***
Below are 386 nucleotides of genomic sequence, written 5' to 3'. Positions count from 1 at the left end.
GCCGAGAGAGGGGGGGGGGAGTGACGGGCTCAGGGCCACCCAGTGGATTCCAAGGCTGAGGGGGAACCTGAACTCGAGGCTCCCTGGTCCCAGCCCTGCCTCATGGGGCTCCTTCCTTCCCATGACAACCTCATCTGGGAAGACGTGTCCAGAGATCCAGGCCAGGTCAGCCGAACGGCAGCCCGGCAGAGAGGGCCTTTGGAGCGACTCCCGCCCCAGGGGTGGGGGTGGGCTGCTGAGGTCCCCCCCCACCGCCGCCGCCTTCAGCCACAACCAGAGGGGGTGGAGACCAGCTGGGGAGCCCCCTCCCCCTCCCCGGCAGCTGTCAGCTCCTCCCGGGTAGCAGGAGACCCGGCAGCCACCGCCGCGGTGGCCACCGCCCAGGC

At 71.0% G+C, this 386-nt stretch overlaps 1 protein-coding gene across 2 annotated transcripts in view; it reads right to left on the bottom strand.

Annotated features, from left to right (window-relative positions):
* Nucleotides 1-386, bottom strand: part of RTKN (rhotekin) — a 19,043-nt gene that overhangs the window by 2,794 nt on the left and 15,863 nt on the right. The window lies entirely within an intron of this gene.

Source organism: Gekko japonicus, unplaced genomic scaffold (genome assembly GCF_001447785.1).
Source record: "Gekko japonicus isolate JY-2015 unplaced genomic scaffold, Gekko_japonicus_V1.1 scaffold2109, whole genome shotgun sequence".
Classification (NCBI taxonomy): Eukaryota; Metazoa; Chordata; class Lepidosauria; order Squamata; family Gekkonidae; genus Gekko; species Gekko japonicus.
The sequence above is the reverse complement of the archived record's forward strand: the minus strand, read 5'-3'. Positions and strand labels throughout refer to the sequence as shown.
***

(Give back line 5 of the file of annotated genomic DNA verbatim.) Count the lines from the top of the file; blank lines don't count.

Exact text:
* Nucleotides 1-386, bottom strand: part of RTKN (rhotekin) — a 19,043-nt gene that overhangs the window by 2,794 nt on the left and 15,863 nt on the right. The window lies entirely within an intron of this gene.